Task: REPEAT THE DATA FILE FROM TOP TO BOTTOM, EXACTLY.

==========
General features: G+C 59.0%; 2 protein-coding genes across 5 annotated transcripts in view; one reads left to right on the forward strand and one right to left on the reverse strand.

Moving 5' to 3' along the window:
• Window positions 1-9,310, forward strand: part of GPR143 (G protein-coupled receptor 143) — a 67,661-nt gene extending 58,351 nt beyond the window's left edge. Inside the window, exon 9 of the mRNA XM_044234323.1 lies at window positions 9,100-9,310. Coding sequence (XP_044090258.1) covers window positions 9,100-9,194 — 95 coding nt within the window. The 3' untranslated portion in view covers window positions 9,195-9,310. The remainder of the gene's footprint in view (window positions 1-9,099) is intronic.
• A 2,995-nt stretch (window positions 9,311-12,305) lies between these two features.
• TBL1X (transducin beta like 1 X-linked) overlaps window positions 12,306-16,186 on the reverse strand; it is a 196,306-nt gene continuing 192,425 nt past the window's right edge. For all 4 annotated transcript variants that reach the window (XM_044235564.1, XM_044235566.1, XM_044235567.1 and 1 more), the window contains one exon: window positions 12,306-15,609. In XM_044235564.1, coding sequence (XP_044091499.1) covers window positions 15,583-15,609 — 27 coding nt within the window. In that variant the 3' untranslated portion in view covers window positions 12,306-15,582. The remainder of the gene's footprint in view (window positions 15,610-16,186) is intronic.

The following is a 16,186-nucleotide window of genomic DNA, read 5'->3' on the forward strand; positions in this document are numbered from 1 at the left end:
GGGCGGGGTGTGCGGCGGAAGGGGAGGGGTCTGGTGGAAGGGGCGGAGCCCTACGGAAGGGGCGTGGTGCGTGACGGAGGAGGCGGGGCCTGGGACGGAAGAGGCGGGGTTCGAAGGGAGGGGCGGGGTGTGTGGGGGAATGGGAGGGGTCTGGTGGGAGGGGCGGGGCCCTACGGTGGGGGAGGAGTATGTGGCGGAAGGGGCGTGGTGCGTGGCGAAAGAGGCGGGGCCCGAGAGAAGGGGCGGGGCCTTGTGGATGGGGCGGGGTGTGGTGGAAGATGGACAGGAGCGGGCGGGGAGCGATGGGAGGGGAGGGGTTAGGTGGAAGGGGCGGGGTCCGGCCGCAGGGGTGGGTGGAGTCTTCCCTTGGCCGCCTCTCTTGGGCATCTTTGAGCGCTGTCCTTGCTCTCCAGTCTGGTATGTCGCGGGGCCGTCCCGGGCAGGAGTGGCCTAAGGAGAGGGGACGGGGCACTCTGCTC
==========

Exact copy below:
General features: G+C 59.0%; 2 protein-coding genes across 5 annotated transcripts in view; one reads left to right on the forward strand and one right to left on the reverse strand.

Moving 5' to 3' along the window:
• Window positions 1-9,310, forward strand: part of GPR143 (G protein-coupled receptor 143) — a 67,661-nt gene extending 58,351 nt beyond the window's left edge. Inside the window, exon 9 of the mRNA XM_044234323.1 lies at window positions 9,100-9,310. Coding sequence (XP_044090258.1) covers window positions 9,100-9,194 — 95 coding nt within the window. The 3' untranslated portion in view covers window positions 9,195-9,310. The remainder of the gene's footprint in view (window positions 1-9,099) is intronic.
• A 2,995-nt stretch (window positions 9,311-12,305) lies between these two features.
• TBL1X (transducin beta like 1 X-linked) overlaps window positions 12,306-16,186 on the reverse strand; it is a 196,306-nt gene continuing 192,425 nt past the window's right edge. For all 4 annotated transcript variants that reach the window (XM_044235564.1, XM_044235566.1, XM_044235567.1 and 1 more), the window contains one exon: window positions 12,306-15,609. In XM_044235564.1, coding sequence (XP_044091499.1) covers window positions 15,583-15,609 — 27 coding nt within the window. In that variant the 3' untranslated portion in view covers window positions 12,306-15,582. The remainder of the gene's footprint in view (window positions 15,610-16,186) is intronic.

The following is a 16,186-nucleotide window of genomic DNA, read 5'->3' on the forward strand; positions in this document are numbered from 1 at the left end:
GGGCGGGGTGTGCGGCGGAAGGGGAGGGGTCTGGTGGAAGGGGCGGAGCCCTACGGAAGGGGCGTGGTGCGTGACGGAGGAGGCGGGGCCTGGGACGGAAGAGGCGGGGTTCGAAGGGAGGGGCGGGGTGTGTGGGGGAATGGGAGGGGTCTGGTGGGAGGGGCGGGGCCCTACGGTGGGGGAGGAGTATGTGGCGGAAGGGGCGTGGTGCGTGGCGAAAGAGGCGGGGCCCGAGAGAAGGGGCGGGGCCTTGTGGATGGGGCGGGGTGTGGTGGAAGATGGACAGGAGCGGGCGGGGAGCGATGGGAGGGGAGGGGTTAGGTGGAAGGGGCGGGGTCCGGCCGCAGGGGTGGGTGGAGTCTTCCCTTGGCCGCCTCTCTTGGGCATCTTTGAGCGCTGTCCTTGCTCTCCAGTCTGGTATGTCGCGGGGCCGTCCCGGGCAGGAGTGGCCTAAGGAGAGGGGACGGGGCACTCTGCTC